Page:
The UK has just sent Ukraine the Storm Shadow non-nuclear missile
Britain has precious few weapons left to give Ukraine because our armed forces are under-funded, a defence expert has warned.
Strategic analyst Howard Wheeldon offered the concerning assessment as Rishi Sunak promised to stand by the country in the face of Russian aggression.
The UK has just sent Ukraine its most potent non-nuclear missile, the Storm Shadow, which can strike targets from a range of 150 miles.
But the quantity of Storm Shadows gifted to President Zelensky was not disclosed. Most of the UK’s stocks must be held back in case of a conflict directly involving our forces.
He suggested the missiles transported to the warzone might already be past their use-by date.
The UK has just sent Ukraine its most potent non-nuclear missile, the Storm Shadow, which can strike targets from a range of 150 miles
Britain also cannot afford to offer fighter jets because its existing fleet is too small to defend these shores, Mr Wheeldon indicated.
He told the Mail: ‘All credit to the UK government for its fast response and actions, but the sad fact is that after providing an unquantified number of probably time-expired Storm Shadow missiles, the UK has little else it can give.
‘The notion that we might also have been able to provide fast jet capability left much to be desired, for the simple reason we haven’t got enough to defend the UK and continue our international commitments.
‘When it comes to equipment capability and overall available capacity, we are a nation that, when it comes to defence, is already drained of available resource.’
Addressing the London Defence Conference yesterday, Mr Sunak insisted Britain was committed to supporting Ukraine in the long-term.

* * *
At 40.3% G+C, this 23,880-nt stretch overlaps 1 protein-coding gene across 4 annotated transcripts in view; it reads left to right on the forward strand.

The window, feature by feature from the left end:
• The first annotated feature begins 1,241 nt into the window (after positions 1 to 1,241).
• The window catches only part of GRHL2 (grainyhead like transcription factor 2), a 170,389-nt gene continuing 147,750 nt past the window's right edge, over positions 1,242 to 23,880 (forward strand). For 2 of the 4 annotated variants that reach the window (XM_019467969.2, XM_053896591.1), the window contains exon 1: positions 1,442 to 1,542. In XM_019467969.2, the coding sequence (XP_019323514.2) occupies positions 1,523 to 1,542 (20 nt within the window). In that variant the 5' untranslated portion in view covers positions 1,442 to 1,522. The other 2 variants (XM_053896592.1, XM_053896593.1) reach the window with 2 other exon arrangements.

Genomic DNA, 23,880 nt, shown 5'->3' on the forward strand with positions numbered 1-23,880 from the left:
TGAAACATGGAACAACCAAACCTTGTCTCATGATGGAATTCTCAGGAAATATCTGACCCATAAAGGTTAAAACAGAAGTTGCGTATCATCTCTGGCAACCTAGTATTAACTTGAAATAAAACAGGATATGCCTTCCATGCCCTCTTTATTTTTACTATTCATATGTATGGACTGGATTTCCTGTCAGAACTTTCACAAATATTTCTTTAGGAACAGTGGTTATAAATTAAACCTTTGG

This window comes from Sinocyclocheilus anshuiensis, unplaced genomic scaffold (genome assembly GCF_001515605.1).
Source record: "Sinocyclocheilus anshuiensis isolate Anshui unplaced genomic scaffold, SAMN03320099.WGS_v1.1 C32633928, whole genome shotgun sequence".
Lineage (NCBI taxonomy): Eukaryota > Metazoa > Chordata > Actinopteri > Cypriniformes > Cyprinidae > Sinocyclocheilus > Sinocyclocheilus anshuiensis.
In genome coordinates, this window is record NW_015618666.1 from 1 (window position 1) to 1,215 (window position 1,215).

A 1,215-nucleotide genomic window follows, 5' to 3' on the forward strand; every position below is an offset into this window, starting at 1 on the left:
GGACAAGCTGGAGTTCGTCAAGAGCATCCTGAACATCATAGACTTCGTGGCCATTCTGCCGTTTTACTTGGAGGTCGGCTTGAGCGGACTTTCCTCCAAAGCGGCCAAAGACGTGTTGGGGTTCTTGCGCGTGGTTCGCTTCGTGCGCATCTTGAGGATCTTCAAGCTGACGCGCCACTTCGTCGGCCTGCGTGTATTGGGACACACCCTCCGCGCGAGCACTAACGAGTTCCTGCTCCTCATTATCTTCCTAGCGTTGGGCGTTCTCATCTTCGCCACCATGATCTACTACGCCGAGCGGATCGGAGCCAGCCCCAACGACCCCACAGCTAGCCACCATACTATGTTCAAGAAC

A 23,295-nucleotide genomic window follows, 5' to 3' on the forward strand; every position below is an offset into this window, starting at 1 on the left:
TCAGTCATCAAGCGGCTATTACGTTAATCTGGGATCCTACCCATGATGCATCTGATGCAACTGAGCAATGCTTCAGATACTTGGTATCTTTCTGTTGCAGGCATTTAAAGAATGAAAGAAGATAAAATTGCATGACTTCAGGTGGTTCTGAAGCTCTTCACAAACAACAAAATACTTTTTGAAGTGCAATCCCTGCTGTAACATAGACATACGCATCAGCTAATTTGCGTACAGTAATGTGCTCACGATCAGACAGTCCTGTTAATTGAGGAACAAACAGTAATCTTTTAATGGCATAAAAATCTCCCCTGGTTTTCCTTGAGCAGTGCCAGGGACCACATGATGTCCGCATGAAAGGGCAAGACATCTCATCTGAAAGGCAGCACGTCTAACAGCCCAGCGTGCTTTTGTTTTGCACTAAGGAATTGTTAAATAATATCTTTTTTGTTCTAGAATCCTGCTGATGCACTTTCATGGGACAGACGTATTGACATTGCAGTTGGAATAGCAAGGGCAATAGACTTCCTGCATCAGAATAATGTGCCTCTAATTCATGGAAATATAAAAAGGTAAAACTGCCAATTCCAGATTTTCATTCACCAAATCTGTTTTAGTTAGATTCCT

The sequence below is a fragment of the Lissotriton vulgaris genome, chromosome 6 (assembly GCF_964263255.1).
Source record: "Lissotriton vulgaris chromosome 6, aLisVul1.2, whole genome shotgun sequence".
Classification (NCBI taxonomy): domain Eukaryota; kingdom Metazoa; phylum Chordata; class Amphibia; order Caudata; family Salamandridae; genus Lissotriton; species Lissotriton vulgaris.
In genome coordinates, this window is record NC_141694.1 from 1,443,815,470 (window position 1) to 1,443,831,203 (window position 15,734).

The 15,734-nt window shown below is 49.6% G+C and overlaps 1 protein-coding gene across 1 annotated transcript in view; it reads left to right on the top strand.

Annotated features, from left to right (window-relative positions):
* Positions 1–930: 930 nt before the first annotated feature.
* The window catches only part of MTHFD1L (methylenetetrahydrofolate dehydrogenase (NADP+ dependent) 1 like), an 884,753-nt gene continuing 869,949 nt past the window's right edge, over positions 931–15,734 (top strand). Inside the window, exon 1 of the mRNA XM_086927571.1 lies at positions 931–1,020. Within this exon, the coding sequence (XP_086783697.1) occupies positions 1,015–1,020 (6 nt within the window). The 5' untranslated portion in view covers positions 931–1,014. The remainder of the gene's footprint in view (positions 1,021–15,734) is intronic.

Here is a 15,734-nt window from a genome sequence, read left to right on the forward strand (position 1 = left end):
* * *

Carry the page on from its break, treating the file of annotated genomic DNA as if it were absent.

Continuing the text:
He also warned Vladimir Putin that any suggestion the UK and other allies would ‘get bored’ of the conflict and ‘move on’, was wrong.
The Prime Minister said: ‘We were the first country to provide [Ukraine] with main battle tanks and longer-range weapons, we’ve also helped with air defence and trained Ukrainian forces.
‘We’ve led the charge on making sure they’ve had the resources and we are going to be steadfast in our support of Ukraine. Our support is not going to go away.
‘Ukraine can count on its allies, particularly the UK, to continue supporting them. We are united.’
Mr Sunak added that Britain was ‘leading the conversation’ with its allies on what long-term agreements can be made with Ukraine to ensure the country’s security.
The Prime Minister also reiterated his ambition to increase UK defence spending to 2.5 per cent of GDP – but did not set a date for doing so.
He also challenged the suggestion that the UK is declining as a global power.
Mr Sunak pointed to the AUKUS submarine partnership with Australia and the United States and the Global Combat Air Programme (GCAP) – a partnership with Japan and Italy to produce a next generation fighter jet.
He said: ‘Britain is doing great stuff that’s making an enormous difference in the world.’
By MARK NICOL DEFENCE EDITOR
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